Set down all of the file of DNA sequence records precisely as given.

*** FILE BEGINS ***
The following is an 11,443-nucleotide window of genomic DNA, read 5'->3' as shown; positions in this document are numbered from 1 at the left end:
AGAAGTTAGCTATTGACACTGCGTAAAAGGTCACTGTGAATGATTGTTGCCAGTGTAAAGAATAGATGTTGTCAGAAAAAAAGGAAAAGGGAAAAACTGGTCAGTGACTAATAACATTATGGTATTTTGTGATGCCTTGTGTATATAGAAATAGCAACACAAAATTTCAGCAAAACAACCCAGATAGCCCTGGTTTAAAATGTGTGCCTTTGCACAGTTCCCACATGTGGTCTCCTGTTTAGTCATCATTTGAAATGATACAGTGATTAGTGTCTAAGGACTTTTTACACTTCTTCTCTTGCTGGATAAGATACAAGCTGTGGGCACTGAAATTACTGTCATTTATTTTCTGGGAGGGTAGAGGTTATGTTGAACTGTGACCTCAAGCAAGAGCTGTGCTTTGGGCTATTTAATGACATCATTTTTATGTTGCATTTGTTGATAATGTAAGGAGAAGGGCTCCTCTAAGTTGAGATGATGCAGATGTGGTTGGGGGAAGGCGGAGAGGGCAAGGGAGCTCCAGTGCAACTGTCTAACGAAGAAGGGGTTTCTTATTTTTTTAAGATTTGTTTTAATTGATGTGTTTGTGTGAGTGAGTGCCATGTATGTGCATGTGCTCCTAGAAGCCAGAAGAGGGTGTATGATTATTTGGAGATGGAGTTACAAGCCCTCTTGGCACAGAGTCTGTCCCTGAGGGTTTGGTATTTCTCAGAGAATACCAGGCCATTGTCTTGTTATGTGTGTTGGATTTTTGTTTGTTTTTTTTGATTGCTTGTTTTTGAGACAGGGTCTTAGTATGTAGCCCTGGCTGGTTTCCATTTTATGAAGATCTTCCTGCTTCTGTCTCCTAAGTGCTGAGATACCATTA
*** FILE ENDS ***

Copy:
The following is an 11,443-nucleotide window of genomic DNA, read 5'->3' as shown; positions in this document are numbered from 1 at the left end:
AGAAGTTAGCTATTGACACTGCGTAAAAGGTCACTGTGAATGATTGTTGCCAGTGTAAAGAATAGATGTTGTCAGAAAAAAAGGAAAAGGGAAAAACTGGTCAGTGACTAATAACATTATGGTATTTTGTGATGCCTTGTGTATATAGAAATAGCAACACAAAATTTCAGCAAAACAACCCAGATAGCCCTGGTTTAAAATGTGTGCCTTTGCACAGTTCCCACATGTGGTCTCCTGTTTAGTCATCATTTGAAATGATACAGTGATTAGTGTCTAAGGACTTTTTACACTTCTTCTCTTGCTGGATAAGATACAAGCTGTGGGCACTGAAATTACTGTCATTTATTTTCTGGGAGGGTAGAGGTTATGTTGAACTGTGACCTCAAGCAAGAGCTGTGCTTTGGGCTATTTAATGACATCATTTTTATGTTGCATTTGTTGATAATGTAAGGAGAAGGGCTCCTCTAAGTTGAGATGATGCAGATGTGGTTGGGGGAAGGCGGAGAGGGCAAGGGAGCTCCAGTGCAACTGTCTAACGAAGAAGGGGTTTCTTATTTTTTTAAGATTTGTTTTAATTGATGTGTTTGTGTGAGTGAGTGCCATGTATGTGCATGTGCTCCTAGAAGCCAGAAGAGGGTGTATGATTATTTGGAGATGGAGTTACAAGCCCTCTTGGCACAGAGTCTGTCCCTGAGGGTTTGGTATTTCTCAGAGAATACCAGGCCATTGTCTTGTTATGTGTGTTGGATTTTTGTTTGTTTTTTTTGATTGCTTGTTTTTGAGACAGGGTCTTAGTATGTAGCCCTGGCTGGTTTCCATTTTATGAAGATCTTCCTGCTTCTGTCTCCTAAGTGCTGAGATACCATTA